Companion Planting with Companion Planting Chart

Companion Planting

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What Is Companion Planting?

Planting companions is about growing different plants together. It is mainly used as part of home gardens, but ornamental plants like roses also benefit the neighbors they love.

Unlike other areas of the garden, planting companions are not always based on concrete scientific facts, but on observations such as those found in farmers' almanacs.

There is always a strong element of trial and error to see what works for you. However, if you understand your garden as a biodiversity system where all plants are interconnected and interdependent, you can make better planting decisions.

Benefits of Companion Planting

Planting partners have many advantages. Plants can attract beneficial insects and pollinators, deter pests, and therefore act as insect repellants. It can keep unwanted predators and wildlife away. Raccoons, for example, don't like the smell of cucumbers.

Plants also play a role in soil fertility and improve the supply, availability, and absorption of nutrients from the soil. Tall plants like corn provide shade for plants like lettuce that don't grow well in the summer sun and can support plants that need a trellis. Nesting different crops can help to mark the rows, especially when you combine fast germination like radishes with slower crops like lettuce. Planting partners will help weed out.

Companion Planting

Companion Planting Mistakes to Avoid

Just as there are factories that are good neighbors, there are also prohibitions. In general, plants that compete for similar needs for nutrients, water, space (above and below ground with their root systems), and sunlight should not be planted side by side.

Plants prone to the same disease as rust plants should be kept as far away as possible to prevent spread. The same goes for parasites.

Some plants inhibit the growth of other plants. Fennel is probably the best known of the poor companion plants that should have their place in the garden, away from all other crops.

Companion Planting Chart

Before you even think of planting partners in your garden, follow the crop rotation rules. Do not plant the same garden crop in the same location for years of back gardening, as this can lead to pest and disease problems, as well as nutritional imbalances.

According to the source consulted, the information on which plants are good companions can vary greatly. There are few "hard facts" that are unanimously and widely recognized, such as the intolerance of members of the Allium family (onions, garlic, leeks, shallots, chives, chives) to vegetables (beans and peas) due to members of the Allium. family The family Onions release a substance into the soil that kills the beneficial bacteria in the roots of the beans. This inhibits their growth and prevents the beans from fixing nitrogen in the soil.

Here's a list of popular garden crops, with recommended companion plants and unwanted neighbors:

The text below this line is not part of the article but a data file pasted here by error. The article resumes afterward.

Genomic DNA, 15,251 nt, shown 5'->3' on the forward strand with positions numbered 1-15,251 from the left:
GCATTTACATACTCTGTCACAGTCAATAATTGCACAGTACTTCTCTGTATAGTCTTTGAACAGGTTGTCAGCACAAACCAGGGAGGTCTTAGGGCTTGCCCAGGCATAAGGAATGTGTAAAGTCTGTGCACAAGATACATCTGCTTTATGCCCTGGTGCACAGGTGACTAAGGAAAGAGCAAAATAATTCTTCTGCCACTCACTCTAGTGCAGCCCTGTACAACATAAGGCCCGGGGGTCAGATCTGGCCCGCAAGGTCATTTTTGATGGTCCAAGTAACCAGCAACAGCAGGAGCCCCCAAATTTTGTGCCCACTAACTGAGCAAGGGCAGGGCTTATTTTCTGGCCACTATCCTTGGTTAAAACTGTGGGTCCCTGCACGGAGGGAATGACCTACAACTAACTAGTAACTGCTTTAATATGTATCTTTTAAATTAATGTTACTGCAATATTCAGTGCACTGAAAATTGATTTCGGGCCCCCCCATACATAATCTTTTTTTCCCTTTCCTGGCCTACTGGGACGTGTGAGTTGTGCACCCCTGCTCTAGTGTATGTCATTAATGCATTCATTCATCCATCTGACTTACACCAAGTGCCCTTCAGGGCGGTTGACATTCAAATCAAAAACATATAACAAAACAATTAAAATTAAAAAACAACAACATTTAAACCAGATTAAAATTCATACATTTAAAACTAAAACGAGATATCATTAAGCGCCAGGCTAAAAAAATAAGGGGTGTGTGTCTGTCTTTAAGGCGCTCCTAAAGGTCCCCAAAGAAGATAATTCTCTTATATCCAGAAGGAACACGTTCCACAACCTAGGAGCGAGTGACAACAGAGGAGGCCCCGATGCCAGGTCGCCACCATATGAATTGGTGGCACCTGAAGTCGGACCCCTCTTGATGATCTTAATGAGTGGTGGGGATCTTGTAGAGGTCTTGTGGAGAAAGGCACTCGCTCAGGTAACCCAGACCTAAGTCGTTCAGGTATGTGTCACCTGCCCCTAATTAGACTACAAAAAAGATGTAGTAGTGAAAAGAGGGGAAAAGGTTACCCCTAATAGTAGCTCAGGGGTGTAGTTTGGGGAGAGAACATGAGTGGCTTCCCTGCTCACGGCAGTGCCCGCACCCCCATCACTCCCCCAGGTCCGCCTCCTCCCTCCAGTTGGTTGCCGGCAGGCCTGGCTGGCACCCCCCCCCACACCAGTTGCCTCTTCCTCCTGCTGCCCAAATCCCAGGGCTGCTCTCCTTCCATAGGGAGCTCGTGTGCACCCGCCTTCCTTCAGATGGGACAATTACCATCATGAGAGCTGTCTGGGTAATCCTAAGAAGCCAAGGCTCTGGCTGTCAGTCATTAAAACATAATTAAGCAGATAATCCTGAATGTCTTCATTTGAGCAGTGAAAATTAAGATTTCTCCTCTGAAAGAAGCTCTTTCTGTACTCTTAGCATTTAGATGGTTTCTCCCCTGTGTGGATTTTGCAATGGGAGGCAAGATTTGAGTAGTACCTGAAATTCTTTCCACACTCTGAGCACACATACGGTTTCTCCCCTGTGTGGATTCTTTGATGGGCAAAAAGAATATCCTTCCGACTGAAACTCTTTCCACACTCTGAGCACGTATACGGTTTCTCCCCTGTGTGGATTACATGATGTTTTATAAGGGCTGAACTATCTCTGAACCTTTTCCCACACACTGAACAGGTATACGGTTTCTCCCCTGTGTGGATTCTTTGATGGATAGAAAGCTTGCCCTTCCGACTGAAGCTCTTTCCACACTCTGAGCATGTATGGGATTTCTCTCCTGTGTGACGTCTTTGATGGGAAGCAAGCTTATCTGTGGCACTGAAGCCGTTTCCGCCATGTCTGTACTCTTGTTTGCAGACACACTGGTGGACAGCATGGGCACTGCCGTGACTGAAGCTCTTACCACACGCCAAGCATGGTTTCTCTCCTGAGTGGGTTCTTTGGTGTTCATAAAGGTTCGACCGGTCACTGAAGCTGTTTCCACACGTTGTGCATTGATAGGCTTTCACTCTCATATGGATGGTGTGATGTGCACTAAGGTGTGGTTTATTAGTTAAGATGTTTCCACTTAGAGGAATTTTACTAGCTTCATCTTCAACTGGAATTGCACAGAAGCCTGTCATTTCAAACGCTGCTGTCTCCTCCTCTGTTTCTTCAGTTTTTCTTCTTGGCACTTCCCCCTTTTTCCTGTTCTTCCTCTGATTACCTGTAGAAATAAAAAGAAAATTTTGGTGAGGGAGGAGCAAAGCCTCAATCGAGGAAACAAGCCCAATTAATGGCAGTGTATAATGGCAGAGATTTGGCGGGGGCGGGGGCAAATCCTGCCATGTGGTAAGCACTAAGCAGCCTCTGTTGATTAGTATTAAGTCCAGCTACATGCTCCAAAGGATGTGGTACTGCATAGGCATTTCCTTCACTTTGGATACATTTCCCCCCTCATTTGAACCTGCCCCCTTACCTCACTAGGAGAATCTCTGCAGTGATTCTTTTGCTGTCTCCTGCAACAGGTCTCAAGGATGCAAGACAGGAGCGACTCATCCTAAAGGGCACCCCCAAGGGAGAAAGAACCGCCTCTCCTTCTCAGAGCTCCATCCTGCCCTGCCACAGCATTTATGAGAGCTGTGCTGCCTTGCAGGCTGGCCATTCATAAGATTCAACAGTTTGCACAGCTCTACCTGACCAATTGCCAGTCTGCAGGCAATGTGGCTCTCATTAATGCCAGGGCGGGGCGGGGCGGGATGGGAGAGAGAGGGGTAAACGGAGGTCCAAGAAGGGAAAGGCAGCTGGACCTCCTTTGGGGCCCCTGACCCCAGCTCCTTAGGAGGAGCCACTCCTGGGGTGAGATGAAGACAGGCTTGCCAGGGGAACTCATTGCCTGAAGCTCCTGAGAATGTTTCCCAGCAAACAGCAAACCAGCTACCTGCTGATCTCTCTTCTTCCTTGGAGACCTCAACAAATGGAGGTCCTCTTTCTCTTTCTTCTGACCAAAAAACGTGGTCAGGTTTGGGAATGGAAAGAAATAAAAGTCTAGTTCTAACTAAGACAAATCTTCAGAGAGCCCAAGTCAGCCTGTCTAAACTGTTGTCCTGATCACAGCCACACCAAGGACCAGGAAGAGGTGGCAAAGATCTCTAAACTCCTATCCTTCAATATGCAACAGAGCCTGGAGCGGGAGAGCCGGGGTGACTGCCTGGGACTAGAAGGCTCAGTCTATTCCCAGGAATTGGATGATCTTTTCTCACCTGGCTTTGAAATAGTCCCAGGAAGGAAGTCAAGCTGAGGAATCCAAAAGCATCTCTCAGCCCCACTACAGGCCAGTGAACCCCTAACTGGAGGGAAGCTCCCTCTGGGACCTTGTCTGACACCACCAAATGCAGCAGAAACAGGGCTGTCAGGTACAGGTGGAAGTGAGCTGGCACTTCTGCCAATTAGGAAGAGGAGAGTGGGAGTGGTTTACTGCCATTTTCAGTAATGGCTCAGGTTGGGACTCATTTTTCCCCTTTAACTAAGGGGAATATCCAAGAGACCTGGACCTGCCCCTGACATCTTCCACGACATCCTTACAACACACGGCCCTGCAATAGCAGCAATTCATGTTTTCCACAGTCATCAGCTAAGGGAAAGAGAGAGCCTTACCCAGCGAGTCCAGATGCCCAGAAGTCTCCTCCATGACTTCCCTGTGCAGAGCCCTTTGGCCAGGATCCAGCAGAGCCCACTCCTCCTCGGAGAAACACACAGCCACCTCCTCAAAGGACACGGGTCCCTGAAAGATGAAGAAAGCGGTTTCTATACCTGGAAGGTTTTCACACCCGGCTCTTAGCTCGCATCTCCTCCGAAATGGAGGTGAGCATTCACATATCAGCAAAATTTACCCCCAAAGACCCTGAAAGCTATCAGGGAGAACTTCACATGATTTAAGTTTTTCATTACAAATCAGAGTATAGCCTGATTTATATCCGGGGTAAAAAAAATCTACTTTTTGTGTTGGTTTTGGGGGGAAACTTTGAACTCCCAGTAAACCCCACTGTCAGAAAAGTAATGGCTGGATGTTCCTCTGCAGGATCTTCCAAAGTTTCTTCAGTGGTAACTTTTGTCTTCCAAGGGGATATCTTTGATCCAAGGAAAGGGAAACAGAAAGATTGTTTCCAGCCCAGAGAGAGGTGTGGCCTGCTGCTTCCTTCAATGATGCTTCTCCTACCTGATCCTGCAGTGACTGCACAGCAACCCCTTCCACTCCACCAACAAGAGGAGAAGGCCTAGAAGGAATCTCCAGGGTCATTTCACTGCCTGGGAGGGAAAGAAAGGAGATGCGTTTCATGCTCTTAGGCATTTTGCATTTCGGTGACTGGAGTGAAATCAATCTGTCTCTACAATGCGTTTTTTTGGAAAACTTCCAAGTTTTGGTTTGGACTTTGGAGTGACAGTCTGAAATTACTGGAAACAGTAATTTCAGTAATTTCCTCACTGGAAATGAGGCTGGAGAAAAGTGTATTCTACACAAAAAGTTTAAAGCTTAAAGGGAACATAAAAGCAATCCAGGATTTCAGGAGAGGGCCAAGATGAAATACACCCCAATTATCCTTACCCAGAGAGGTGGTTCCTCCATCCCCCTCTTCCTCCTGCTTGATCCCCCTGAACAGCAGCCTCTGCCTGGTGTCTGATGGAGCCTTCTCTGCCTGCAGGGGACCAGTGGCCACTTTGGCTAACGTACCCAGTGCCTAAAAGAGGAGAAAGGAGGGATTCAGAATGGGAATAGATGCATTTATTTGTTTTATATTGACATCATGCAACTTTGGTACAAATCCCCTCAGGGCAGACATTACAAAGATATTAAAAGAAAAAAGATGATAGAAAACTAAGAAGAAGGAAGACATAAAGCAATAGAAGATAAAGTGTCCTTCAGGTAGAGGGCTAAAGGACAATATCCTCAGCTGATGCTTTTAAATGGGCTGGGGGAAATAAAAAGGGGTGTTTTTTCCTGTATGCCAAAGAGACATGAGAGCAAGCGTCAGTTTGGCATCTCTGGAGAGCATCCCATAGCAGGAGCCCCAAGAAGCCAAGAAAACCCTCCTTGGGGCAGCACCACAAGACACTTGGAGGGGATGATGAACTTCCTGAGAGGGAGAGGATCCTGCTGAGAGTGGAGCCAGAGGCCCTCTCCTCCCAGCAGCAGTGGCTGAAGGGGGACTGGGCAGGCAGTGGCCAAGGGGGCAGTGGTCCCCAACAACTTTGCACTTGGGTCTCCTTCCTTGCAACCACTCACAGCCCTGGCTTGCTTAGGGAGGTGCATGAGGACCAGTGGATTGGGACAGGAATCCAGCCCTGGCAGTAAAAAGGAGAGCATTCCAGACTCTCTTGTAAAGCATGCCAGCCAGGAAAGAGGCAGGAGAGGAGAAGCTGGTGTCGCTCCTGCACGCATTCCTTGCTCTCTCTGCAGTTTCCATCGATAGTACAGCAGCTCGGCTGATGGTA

Garden cropCompanion plantsPlants to avoid
BeansBroccoli
Cabbage
Carrots
Cauliflower
Corn
Cucumbers
Eggplant
Garden peas
Potatoes
Radishes
Squash
Strawberries
Tomatoes
Beets
Members of the onion family (onions, garlic, leeks, shallots, scallions, chives)
Peppers
CarrotsBeans
Garden peas
Lettuce
Onions
Tomatoes
Dill
Parsnips
Parsley
Cabbage and other cole crops (broccoli, Brussels sprouts, collard greens, kale, kohlrabi, rutabagas, turnips)Other cole crops
Onions
Potatoes
Pole beans
Strawberries
Tomatoes
CornBeans
Cucumbers
Garden peas
Melons
Potatoes
Squash
Tomatoes
CucumbersBeans
Beets
Corn
Onions
Garden peas
Radishes
Melons
Potatoes
Garden peasBeans
Carrots
Corn
Cucumbers
Eggplant
Peppers
Radishes
Spinach
Tomatoes
Members of the onion family
Potatoes
GarlicBeets
Carrots
Cole crops
Eggplant
Peppers
Potatoes
Tomatoes
Beans
Garden peas
LettuceCorn
Pumpkins
Radishes
Squash
Cole crops
Melon and watermelonBroccoli
Corn
Garlic
Radishes
Potatoes
OnionsBeets
Carrots
Cole crops
Lettuce
Beans
Peas
PeppersBasil
Onions
Beans
PotatoesBeans
Cole crops
Corn
Lettuce
Spinach
Radishes
Eggplant
Peppers
Tomatoes
Summer squash/zucchiniBeans
Corn
Garden peas
Radishes
Potatoes
TomatoesBasil and other herbs
Carrots
Cucumbers
Squash as part of a three-way companion partnership
Cole crops
Corn
Potatoes

Companion Planting

Companion Planting with Herbs

Not all gardens are large enough to grow a variety of plants and plant them together. But that doesn't mean you can't take advantage of the many benefits herbs have to offer: trapping and repelling pests, attracting pollinators and other beneficial insects, and therefore increasing the biodiversity in your garden.

From aphids to tomato worms, these are just a few of the culinary herbs that can fight various pests in your garden or attract beneficial insects:

  • Basil
  • Borage
  • Chives
  • Cilantro
  • Lavender
  • Mint
  • Oregano
  • Rosemary
  • Sage
  • Thyme

Try to grow at least part of the herbaceous plant until it blooms without cutting it, as it will become a real magnet for beneficial insects.

Flowers as Companion Plants

Planting flowers in your garden creates more than just beauty and provides cut flowers. Annual plants like cappuccinos, sunflowers, marigolds, and zinnias, and perennials like lavender repel pests and attract beneficial insects.

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Companion Planting

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